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What are the components of an appraisal?

One's home purchase is the biggest investment some people may ever make. It doesn't matter if it's a primary residence, a second vacation home or an investment, purchasing real property is a detailed financial transaction that requires multiple people working in concert to see it through.

To learn more about appraising, click here to see a short video or call us today to talk about your specific property.


Most people are familiar with the parties taking part in the transaction. The real estate agent is the most known face in the exchange. Then, the bank provides the financial capital needed to finance the exchange. Ensuring all details of the sale are completed and that a clear title passes from the seller to the buyer is the title company.

So what party makes sure the value of the property is in line with the amount being paid?   In comes the appraiser.   We provide an unbiased estimate of what a buyer might expect to pay - or a seller receive - for a property, where both buyer and seller are informed parties. A professional Florida licensed appraiser from Bates Real Estate & Appraisals, Inc. will ensure you as an interested party are informed.

Inspecting the subject property

To ascertain the true status of the property, it's our duty to first conduct a thorough inspection. We must see features first hand, such as the number of bedrooms and bathrooms, the location, living areas, etc., to ensure they really are there and are in the condition a typical buyer would expect them to be. To ensure the stated size of the property has not been misrepresented and document the layout of the property, the inspection often entails creating a sketch of the floor plan. Most importantly, we identify any obvious amenities - or defects - that would have an impact on the value of the house.

Once the site has been inspected, an appraiser employs two or three approaches when determining the value of the property: a sales comparison, a replacement cost calculation, and an income approach when rental properties are prevalent.

Cost Approach

Here, the appraiser pulls information on local construction costs, the cost of labor and other elements to calculate how much it would cost to replace the property being appraised. This estimate often sets the maximum on what a property would sell for. The cost approach is also the least used predictor of value.

Sales Comparison

Appraisers can tell you a lot about the communities in which they work. We innately understand the value of particular features to the people of that area. Then, the appraiser researches recent transactions in the vicinity and finds properties which are 'comparable' to the home being appraised. By assigning a dollar value to certain items such as square footage, additional bathrooms, hardwood floors, fireplaces or view lots (just to name a few), we add or subtract from each comparable's sales price so that they more accurately match the features of subject.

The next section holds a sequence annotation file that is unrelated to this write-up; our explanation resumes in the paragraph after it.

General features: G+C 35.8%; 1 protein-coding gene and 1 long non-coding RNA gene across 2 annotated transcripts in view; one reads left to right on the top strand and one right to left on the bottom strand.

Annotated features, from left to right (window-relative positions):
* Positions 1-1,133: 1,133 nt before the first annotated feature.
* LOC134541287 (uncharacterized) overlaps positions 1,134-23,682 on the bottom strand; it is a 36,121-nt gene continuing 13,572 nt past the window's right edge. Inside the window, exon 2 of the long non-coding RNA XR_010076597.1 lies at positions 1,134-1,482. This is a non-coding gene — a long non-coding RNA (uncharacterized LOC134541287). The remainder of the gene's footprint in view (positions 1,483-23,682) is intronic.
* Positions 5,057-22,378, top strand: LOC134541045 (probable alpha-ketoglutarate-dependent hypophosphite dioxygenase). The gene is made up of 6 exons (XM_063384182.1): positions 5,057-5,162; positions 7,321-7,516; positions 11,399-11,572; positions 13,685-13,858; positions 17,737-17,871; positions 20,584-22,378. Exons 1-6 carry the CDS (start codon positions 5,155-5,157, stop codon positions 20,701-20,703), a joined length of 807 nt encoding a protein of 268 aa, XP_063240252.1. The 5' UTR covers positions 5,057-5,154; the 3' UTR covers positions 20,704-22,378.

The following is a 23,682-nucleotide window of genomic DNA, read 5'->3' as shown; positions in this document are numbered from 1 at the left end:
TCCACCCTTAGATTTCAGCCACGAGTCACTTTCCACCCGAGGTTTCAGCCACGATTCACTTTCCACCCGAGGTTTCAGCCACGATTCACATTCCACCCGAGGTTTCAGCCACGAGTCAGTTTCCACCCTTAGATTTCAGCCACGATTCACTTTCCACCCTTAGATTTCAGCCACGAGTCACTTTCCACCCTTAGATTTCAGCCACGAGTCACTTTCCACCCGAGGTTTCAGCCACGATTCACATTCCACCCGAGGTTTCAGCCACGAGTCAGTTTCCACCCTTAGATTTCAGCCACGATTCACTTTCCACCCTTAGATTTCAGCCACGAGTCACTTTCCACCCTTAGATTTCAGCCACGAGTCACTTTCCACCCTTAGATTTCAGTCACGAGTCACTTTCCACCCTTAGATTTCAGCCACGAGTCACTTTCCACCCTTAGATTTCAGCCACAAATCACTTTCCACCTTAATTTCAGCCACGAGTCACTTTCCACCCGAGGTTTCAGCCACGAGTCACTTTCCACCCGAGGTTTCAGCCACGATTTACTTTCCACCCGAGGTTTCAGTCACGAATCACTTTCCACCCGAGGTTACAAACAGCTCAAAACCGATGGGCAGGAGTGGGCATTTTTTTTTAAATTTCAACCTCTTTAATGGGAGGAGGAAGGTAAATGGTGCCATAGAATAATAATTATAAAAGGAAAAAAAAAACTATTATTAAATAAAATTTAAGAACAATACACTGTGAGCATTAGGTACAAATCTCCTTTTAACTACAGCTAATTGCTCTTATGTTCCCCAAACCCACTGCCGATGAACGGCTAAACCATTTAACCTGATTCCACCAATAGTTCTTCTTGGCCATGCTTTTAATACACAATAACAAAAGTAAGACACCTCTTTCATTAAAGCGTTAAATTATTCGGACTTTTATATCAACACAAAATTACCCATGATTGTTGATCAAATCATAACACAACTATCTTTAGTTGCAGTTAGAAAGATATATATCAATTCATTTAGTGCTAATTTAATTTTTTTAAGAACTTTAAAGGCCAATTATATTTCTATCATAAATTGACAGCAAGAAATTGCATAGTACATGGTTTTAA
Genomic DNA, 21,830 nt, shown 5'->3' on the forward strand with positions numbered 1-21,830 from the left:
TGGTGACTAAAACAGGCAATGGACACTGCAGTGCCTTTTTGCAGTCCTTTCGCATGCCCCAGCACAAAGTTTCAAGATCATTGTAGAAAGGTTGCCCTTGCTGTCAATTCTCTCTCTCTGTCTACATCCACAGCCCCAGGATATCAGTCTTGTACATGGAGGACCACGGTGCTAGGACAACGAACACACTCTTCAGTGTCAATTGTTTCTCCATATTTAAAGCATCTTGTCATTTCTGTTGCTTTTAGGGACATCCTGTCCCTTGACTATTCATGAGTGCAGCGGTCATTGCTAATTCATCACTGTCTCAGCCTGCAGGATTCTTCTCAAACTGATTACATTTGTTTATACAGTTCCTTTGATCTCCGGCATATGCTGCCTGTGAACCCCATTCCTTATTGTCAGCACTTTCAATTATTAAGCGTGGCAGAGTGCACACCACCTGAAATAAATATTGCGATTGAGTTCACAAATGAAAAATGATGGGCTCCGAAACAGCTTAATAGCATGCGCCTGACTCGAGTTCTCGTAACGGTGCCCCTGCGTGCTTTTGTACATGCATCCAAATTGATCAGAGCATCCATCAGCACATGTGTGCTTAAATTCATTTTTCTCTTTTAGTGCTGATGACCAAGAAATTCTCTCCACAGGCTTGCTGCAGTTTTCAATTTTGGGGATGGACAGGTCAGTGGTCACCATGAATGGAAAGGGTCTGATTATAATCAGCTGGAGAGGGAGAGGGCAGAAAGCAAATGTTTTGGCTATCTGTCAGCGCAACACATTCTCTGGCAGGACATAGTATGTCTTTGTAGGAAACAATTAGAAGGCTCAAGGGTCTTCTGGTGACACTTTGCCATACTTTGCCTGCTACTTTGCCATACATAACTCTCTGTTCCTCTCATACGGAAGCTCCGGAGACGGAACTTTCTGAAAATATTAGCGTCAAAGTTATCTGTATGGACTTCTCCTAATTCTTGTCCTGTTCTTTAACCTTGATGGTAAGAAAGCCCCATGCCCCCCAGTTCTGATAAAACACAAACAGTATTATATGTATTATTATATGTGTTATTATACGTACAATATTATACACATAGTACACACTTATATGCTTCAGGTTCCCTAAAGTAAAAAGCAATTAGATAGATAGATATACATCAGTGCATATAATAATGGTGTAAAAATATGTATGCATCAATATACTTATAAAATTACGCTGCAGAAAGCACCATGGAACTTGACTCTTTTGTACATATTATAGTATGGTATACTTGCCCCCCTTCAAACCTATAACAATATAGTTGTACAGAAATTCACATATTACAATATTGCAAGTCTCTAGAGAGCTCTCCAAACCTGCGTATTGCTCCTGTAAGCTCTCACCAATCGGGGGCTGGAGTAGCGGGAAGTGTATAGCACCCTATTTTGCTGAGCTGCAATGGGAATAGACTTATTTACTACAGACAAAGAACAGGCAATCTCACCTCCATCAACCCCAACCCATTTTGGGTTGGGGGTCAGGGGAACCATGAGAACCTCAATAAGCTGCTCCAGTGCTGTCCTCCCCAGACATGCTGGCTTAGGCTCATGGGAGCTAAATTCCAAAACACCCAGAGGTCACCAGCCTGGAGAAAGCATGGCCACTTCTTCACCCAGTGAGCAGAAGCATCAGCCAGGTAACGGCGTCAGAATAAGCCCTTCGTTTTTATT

• Say, for example, the comparable has an irrigation system and the subject doesn't, the appraiser may subtract the value of an irrigation system from the sales price of the comparable.
  • However, if the subject has an extra half-bathroom and the comparable does not, the appraiser might add a certain amount to the comparable property.
A true estimate of what the subject might sell for can only be determined once all differences between the comps and the subject have been evaluated. The sales comparison approach to value is commonly awarded the most weight when an appraisal is for a home sale.

Valuation Using the Income Approach

A third way of valuing approach to value is sometimes employed when a neighborhood has a reasonable number of renter occupied properties. In this situation, the amount of revenue the property generates is taken into consideration along with other rents in the area for comparable properties to give an indicator of the current value.

Coming Up With the Final Value

Combining information from all approaches, the appraiser is then ready to stipulate an estimated market value for the property at hand. It is important to note that while the appraised value is probably the best indication of what a house would sell for in an open market, it probably will not be the final sales price. Depending on the specific circumstances of the buyer or seller, their level of urgency or a buyer's desire for that exact property, the closing price of a home can always be driven up or down. But the appraised value is often used as a guideline for lenders who don't want to loan a buyer more money than they could recover in the event they had to put the property on the market again. At the end of the day: An appraiser from Bates Real Estate & Appraisals, Inc. will help you discover the most accurate property value, so you can make the most informed real estate decisions.